"Sing Along" Film, With Alice Ripley and Heidi Blickenstaff, Offers Opening-Night Tickets Via Kickstarter

By Adam Hetrick
10 Aug 2012

Heidi Blickenstaff
Heidi Blickenstaff

Theatre lovers will have the opportunity to attend the U.S. premiere of the new independent short "Sing Along," about a young boy who transforms his reality into a musical, which stars Tony winner Alice Ripley, Heidi Blickenstaff and Myles Erlick.

The production team for "Sing Along" is in the final stages of a Kickstarter.com campaign to raise the last of the funding for the film that was conceived and will be directed by Mark Oxman.

Through Aug. 17, fans who are willing to donate to the campaign can nab tickets to the film's premiere, which will take place in New York City in March or April 2013. Packages also include an autographed storyboard of their choice, an autographed copy of the script, and an autographed 11x17 promotional poster, as well as a DVD screener and a digital copy of the original soundtrack.

Backers who pledge funding via Kickstarter.com will also have their names in the end credits of the film.



Visit the Kickstarter.com campaign for "Sing Along" here.

"Sing Along" will feature original songs by Ron Wasserman.

Shooting will begin in New York this October for the film that centers on a young boy named Stephen, who escapes the difficulties of his own reality by turning his life into a musical number. "Sing Along" will feature original songs by Ron Wasserman.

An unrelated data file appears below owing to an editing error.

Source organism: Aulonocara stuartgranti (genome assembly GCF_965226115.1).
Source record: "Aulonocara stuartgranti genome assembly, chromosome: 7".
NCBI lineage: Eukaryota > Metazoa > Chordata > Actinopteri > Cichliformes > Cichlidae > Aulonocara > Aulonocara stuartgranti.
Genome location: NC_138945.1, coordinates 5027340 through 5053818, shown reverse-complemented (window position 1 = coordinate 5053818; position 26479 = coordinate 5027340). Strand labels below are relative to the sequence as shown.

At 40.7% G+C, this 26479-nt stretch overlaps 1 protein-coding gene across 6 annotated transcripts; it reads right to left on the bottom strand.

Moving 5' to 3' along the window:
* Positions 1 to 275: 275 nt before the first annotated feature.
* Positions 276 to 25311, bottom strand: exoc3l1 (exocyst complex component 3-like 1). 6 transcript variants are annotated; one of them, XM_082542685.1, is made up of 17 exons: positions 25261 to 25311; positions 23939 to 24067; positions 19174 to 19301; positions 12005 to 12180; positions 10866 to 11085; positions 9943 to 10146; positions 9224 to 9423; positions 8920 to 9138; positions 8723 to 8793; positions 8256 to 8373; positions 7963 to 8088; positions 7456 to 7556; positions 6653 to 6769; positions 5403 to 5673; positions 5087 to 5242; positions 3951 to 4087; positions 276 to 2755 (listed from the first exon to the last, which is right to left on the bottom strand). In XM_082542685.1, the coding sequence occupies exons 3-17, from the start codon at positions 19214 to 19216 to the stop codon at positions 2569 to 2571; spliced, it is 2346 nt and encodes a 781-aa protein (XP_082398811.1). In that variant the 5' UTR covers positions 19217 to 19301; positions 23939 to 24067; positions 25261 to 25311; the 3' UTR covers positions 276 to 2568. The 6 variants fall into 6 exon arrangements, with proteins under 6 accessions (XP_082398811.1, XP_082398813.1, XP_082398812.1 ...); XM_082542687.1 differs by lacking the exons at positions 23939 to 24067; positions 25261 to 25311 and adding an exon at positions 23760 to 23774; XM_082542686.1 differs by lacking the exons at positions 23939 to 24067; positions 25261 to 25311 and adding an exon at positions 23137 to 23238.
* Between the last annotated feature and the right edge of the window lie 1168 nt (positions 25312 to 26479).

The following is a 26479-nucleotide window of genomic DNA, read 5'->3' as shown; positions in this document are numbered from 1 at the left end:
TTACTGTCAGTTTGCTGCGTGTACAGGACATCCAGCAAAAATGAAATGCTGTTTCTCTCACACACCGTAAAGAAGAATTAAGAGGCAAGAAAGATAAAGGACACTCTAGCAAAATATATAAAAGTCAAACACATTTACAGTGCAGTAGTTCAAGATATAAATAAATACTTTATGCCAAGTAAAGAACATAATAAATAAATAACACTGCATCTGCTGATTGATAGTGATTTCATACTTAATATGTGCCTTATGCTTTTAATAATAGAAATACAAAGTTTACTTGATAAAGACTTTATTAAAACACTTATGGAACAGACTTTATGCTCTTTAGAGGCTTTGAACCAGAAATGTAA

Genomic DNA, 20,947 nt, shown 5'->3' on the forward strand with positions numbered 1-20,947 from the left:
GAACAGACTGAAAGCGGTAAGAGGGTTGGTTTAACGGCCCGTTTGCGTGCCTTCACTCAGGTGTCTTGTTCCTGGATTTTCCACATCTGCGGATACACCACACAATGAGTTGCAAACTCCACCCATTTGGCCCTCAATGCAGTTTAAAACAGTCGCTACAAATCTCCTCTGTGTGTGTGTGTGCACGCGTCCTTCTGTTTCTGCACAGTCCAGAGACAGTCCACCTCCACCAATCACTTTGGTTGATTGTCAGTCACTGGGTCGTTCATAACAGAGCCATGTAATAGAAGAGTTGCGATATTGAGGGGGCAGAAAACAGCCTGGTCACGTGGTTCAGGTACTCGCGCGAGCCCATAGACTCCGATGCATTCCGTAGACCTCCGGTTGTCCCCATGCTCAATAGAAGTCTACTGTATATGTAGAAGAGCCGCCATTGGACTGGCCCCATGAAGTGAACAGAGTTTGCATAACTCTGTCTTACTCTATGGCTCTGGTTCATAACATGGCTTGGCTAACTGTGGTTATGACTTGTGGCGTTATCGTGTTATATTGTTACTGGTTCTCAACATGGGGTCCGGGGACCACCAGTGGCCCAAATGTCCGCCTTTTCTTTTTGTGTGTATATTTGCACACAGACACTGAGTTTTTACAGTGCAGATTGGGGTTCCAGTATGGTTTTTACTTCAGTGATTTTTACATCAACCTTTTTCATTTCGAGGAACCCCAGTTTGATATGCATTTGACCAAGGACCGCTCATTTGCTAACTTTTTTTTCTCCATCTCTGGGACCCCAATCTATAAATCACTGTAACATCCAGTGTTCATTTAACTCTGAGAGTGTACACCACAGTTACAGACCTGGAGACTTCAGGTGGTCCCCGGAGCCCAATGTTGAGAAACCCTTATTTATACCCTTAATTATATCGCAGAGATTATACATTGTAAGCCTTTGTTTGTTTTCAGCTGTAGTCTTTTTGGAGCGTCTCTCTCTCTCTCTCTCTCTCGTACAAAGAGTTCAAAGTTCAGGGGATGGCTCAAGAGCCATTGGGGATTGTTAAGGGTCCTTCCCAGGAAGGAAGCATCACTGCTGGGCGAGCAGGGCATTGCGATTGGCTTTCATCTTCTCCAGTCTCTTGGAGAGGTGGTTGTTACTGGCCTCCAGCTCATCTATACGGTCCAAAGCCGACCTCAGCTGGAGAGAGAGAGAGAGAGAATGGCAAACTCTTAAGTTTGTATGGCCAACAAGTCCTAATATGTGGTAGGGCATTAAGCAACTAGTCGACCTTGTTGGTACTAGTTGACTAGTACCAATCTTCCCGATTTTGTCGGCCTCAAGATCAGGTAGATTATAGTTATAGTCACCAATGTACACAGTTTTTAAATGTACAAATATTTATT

As previously reported, Ripley (Next to Normal, Side Show) will portray the mother of Billy Elliot cast member Erlick, who stars as Stephen. Godspell cast member Uzo Aduba is also part of the film as a cafeteria lady who breaks into song. The cast also features Youtube sensation Sam Tsui, Blickentstaff ([title of show], The Little Mermaid), Remy Zaken (Spring Awakening) and a cameo by Patrick Page (Spider-Man, Cyrano).

"Sing Along," according to a release, "stars a 14-year-old boy living in New York City, with Broadway theaters as his backyard. Deeply introverted and mildly agoraphobic, his love of musicals translate to an overactive imagination, stemmed from his natural creativity. But it leads to trouble in school and more at home, where his naysayer mother crushes his artistic nature and his dream of being on Broadway himself."

Visit singalongmovie.com.